performance,” noted Scott Nelson, senior vice president and general manager of Toshiba

Memory America, Inc.'s Memory Business Unit. “We’re also opening the door for emerging

technologies and industry standards that will enable different form factors for low-latency flash

memory solutions. SCM is the next frontier for enterprise storage, and our role as one of the

world’s largest flash memory suppliers gives XL-FLASH a cost/performance edge over

competing SCM solutions.”

For more information, please visit business.toshiba-memory.com.

About Toshiba Memory America, Inc.

Toshiba Memory America, Inc. is the U.S.-based subsidiary of Toshiba Memory Corporation, a

leading worldwide supplier of flash memory and solid state drives (SSDs). From the invention of

flash memory to today’s breakthrough 96-layer BiCS FLASH™ technology, Toshiba Memory

continues to lead innovation and move the industry forward. For more information, please visit

business.toshiba-memory.com and follow us on social media.

© 2019 Toshiba Memory America, Inc. All rights reserved. Information in this press release,

including product pricing and specifications, content of services, and contact information is

current and believed to be accurate on the date of the announcement, but is subject to change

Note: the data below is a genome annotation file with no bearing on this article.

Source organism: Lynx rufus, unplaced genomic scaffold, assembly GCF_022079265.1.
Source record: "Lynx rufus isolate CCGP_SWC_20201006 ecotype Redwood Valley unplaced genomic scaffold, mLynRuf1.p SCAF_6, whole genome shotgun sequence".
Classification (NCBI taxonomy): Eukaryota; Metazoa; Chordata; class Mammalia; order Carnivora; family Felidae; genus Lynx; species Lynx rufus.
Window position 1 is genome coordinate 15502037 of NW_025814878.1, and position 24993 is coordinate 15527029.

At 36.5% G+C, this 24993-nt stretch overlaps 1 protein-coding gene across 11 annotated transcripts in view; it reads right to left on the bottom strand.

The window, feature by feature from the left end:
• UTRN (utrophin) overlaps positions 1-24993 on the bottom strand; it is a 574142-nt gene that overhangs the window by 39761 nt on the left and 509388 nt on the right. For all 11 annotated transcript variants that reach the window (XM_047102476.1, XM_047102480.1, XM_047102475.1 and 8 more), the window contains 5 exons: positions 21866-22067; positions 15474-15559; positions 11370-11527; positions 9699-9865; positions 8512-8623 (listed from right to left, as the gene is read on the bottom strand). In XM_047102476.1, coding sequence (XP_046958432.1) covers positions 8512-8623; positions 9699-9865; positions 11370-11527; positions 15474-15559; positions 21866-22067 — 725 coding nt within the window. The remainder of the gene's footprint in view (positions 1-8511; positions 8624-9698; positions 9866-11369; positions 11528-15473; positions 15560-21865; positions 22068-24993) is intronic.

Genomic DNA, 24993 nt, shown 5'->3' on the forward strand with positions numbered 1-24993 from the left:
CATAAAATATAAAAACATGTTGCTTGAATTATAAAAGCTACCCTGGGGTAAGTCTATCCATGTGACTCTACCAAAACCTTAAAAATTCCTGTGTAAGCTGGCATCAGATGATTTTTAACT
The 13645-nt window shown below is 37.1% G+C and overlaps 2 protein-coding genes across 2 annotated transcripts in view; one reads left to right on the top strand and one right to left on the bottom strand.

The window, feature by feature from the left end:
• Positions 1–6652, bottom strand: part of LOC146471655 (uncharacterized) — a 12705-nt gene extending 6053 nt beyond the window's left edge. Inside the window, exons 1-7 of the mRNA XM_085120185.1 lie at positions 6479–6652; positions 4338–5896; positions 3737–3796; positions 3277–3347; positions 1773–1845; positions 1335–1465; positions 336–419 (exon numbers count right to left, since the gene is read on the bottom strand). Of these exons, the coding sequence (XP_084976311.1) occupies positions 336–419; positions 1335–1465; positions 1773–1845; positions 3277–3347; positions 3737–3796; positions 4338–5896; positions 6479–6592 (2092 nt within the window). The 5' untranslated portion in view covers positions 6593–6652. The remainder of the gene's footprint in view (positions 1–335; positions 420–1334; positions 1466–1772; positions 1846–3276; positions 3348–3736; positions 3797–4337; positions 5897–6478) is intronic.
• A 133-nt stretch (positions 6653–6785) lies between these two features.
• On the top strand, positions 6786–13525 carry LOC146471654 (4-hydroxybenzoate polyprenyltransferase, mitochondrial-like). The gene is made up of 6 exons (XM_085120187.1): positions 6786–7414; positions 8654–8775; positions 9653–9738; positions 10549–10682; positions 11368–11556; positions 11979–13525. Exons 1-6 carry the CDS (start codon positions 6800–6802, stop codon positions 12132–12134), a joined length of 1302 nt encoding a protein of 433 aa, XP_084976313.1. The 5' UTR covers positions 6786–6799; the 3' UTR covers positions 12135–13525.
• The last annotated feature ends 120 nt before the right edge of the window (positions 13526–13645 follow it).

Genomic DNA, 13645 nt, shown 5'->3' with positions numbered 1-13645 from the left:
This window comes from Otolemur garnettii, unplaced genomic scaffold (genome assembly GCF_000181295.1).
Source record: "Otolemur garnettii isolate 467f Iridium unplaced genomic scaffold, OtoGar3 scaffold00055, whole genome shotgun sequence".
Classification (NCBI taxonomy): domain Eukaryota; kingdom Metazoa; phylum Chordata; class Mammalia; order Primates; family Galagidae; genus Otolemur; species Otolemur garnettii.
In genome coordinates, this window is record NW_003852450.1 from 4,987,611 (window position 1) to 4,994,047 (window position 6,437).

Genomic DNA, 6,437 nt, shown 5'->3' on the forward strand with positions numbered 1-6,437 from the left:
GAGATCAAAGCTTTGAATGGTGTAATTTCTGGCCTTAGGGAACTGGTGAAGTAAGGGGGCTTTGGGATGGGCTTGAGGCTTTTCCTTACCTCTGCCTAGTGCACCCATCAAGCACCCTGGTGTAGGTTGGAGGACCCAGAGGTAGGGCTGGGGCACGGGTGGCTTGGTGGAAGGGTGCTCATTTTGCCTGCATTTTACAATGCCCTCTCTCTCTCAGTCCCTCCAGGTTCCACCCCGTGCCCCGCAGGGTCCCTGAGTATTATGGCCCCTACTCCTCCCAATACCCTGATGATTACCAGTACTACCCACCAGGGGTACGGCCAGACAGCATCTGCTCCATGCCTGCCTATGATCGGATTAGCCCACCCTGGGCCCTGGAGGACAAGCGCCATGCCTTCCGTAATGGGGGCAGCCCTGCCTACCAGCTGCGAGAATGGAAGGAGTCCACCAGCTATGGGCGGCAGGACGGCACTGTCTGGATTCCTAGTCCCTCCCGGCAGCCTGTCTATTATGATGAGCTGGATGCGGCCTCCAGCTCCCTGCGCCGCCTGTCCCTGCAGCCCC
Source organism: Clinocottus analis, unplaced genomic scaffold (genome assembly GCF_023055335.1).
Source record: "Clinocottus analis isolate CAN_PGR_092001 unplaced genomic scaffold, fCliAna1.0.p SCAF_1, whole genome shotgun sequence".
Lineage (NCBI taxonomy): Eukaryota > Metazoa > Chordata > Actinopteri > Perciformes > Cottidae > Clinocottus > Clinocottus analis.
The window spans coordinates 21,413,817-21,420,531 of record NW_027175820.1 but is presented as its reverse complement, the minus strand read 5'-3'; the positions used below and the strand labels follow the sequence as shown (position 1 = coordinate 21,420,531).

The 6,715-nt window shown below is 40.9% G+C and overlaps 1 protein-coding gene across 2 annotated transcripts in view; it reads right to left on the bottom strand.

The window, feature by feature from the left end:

without prior notice. Technical and application information contained here is subject to the most

recent applicable Toshiba Memory product specifications.

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> Notebook / Laptop Reviews and News > News > News Archive > Newsarchive 2019 08 > Toshiba XL-FLASH storage promises DRAM-like speeds at cheaper prices
Allen Ngo, 2019-08- 5 (Update: 2019-08- 5)
Allen Ngo
Allen Ngo - US Editor in Chief
After graduating with a B.S. in environmental hydrodynamics from the University of California, I studied reactor physics to become licensed by the U.S. NRC to operate nuclear reactors. There's a striking level of appreciation you gain for everyday consumer electronics after working with modern nuclear reactivity systems astonishingly powered by computers from the 80s. When I'm not managing day-to-day activities and US review articles on Notebookcheck, you can catch me following the eSports scene and the latest gaming news.